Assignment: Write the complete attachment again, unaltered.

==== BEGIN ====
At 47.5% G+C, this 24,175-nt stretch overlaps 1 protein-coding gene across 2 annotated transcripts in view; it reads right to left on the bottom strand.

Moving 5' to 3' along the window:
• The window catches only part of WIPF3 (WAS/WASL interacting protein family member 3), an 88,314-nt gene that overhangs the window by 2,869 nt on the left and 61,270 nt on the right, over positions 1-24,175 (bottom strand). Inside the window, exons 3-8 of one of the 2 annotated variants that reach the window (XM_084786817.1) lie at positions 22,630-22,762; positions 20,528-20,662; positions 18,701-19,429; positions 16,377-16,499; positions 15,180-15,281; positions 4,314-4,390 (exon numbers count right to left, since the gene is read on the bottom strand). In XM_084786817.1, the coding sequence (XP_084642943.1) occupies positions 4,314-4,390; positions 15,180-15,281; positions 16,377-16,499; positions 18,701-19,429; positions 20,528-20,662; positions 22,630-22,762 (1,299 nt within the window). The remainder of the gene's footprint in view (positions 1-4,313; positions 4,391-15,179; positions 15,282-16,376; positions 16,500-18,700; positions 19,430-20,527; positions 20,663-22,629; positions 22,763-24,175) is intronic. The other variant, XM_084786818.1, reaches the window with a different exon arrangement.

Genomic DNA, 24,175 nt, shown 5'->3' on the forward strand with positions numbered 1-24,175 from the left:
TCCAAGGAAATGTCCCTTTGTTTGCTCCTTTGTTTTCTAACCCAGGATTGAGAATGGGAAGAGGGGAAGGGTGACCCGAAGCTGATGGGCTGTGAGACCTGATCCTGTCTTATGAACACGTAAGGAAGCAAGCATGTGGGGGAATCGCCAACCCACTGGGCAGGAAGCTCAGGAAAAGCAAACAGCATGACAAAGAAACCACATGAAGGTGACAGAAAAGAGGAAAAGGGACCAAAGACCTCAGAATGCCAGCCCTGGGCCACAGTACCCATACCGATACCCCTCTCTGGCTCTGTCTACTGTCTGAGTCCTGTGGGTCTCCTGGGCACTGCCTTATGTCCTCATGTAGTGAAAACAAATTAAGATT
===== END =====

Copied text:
At 47.5% G+C, this 24,175-nt stretch overlaps 1 protein-coding gene across 2 annotated transcripts in view; it reads right to left on the bottom strand.

Moving 5' to 3' along the window:
• The window catches only part of WIPF3 (WAS/WASL interacting protein family member 3), an 88,314-nt gene that overhangs the window by 2,869 nt on the left and 61,270 nt on the right, over positions 1-24,175 (bottom strand). Inside the window, exons 3-8 of one of the 2 annotated variants that reach the window (XM_084786817.1) lie at positions 22,630-22,762; positions 20,528-20,662; positions 18,701-19,429; positions 16,377-16,499; positions 15,180-15,281; positions 4,314-4,390 (exon numbers count right to left, since the gene is read on the bottom strand). In XM_084786817.1, the coding sequence (XP_084642943.1) occupies positions 4,314-4,390; positions 15,180-15,281; positions 16,377-16,499; positions 18,701-19,429; positions 20,528-20,662; positions 22,630-22,762 (1,299 nt within the window). The remainder of the gene's footprint in view (positions 1-4,313; positions 4,391-15,179; positions 15,282-16,376; positions 16,500-18,700; positions 19,430-20,527; positions 20,663-22,629; positions 22,763-24,175) is intronic. The other variant, XM_084786818.1, reaches the window with a different exon arrangement.

Genomic DNA, 24,175 nt, shown 5'->3' on the forward strand with positions numbered 1-24,175 from the left:
TCCAAGGAAATGTCCCTTTGTTTGCTCCTTTGTTTTCTAACCCAGGATTGAGAATGGGAAGAGGGGAAGGGTGACCCGAAGCTGATGGGCTGTGAGACCTGATCCTGTCTTATGAACACGTAAGGAAGCAAGCATGTGGGGGAATCGCCAACCCACTGGGCAGGAAGCTCAGGAAAAGCAAACAGCATGACAAAGAAACCACATGAAGGTGACAGAAAAGAGGAAAAGGGACCAAAGACCTCAGAATGCCAGCCCTGGGCCACAGTACCCATACCGATACCCCTCTCTGGCTCTGTCTACTGTCTGAGTCCTGTGGGTCTCCTGGGCACTGCCTTATGTCCTCATGTAGTGAAAACAAATTAAGATT